Even if wages are increasing, they are not keeping up with the skyrocketing cost of living.
Prices have been increasing far more quickly than hourly wages, which are up 5.1% from a year ago. The Consumer Price Index, which tracks the average change in prices for goods and services purchased by consumers, increased by a faster-than-anticipated 9.1 percent in June. This is the highest rate in four decades.
More customers are using credit cards to fill the gap, which has contributed to the rise of total credit card debt to $890 billion.
According to a report from the Federal Reserve Bank of New York, credit card balances overall increased by 13 percent in the second quarter of 2022, marking the highest year over year growth in more than 20 years.
Balances have decreased significantly during the course of the pandemic’s first year, but they are still somewhat below their pre-pandemic levels.
The most since 2008, 233 million more new credit accounts were opened in the quarter.
The consumer does not feel ‘financially secure’ during a recession
The Federal Reserve increased its target federal funds rate by 0.75 percentage points for a second time in a row in July in an effort to slow the growth.
According to a recent research by digital wealth management Personal Capital, more than half of consumers, or 56 percent, indicated they are already witnessing a decline in their standard of living amid concerns of a recession and rising interest rates.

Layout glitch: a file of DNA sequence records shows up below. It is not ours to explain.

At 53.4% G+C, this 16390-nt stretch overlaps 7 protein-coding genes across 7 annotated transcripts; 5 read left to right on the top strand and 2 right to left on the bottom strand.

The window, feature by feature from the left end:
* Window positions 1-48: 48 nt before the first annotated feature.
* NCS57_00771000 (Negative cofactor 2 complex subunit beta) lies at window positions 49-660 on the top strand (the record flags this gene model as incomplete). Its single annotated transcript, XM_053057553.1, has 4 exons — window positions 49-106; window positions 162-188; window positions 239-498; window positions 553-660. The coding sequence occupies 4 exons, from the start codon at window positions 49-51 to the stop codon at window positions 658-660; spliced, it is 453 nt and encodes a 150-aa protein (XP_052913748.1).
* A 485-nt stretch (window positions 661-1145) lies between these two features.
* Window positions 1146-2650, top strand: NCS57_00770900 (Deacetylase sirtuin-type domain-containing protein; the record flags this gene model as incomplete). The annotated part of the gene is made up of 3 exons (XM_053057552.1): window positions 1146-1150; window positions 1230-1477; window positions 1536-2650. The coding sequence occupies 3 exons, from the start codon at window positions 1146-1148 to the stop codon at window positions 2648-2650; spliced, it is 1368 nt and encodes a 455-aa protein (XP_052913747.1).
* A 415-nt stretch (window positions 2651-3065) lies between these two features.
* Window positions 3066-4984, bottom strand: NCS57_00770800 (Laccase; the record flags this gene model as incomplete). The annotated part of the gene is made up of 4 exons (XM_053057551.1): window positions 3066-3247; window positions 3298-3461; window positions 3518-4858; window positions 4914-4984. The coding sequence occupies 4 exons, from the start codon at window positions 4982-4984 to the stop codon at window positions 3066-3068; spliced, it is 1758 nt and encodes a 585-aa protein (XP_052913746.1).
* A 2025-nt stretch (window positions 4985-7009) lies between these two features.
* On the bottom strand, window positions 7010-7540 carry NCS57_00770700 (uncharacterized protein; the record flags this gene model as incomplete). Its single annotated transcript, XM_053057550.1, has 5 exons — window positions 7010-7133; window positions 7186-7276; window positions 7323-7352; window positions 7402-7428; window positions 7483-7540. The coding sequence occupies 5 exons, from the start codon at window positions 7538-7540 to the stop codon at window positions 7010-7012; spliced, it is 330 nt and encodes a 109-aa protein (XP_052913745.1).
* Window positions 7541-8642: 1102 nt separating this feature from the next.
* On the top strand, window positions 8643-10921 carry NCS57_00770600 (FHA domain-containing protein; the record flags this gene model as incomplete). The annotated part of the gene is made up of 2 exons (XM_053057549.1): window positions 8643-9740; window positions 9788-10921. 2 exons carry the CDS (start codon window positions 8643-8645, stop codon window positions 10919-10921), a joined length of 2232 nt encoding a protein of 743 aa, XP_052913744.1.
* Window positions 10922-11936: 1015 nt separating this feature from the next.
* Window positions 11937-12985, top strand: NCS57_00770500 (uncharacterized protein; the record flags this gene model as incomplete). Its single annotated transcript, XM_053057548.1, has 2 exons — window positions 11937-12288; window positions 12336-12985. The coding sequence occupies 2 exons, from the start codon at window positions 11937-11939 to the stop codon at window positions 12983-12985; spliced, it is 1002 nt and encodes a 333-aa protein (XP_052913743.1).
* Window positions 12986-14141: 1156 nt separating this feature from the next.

The survey, which interviewed over 2,000 adults in April, found that a further 69 percent believe their salary isn’t keeping up with inflation and that less than half feel “financially secure enough” to weather another crisis.
According to the survey, Americans now think they need to earn about $107,800 per year to feel “financially healthy,” which is about twice the national average but down 13 percent over the previous six months.
“If everything is costing more, that may reset your expectations on what you need to feel financially healthy,” said Paul Deer, vice president of advisory services at Personal Capital and a licenced financial planner.
“People are putting a higher priority on simply having a job and lowering their expectations,” he added.
What is the key to feel ‘financially healthy’?
Understanding your net worth and your goals will help you determine how much you need to earn to pay bills and save for the future, according to Deer.
In essence, your net worth is the sum of all of your assets, such as cash, retirement accounts, college savings, a home, a car, investment properties, and valuables like art and jewellery, less any liabilities, or long-term debt, like a mortgage, student loans, revolving credit card balances, and other personal loans.
“First and foremost, is your net worth growing or shrinking over time?” Paul Deer said. You must work on increasing your savings and decreasing your spending if your net worth is negative.
From there, decide what future goals you want to accomplish, such as retiring, purchasing a home, or covering your child’s or grandchild’s college expenses, said Deer.
“Laying those out can really help provide clarity over what you should be prioritizing today.”
The majority of individuals agree that spending must be reduced in order to increase savings, however statistics reveal that consumers have not reduced their consumption of food, entertainment, or vacation.
Prices will continue to rise in the interim as long as customers continue to spend.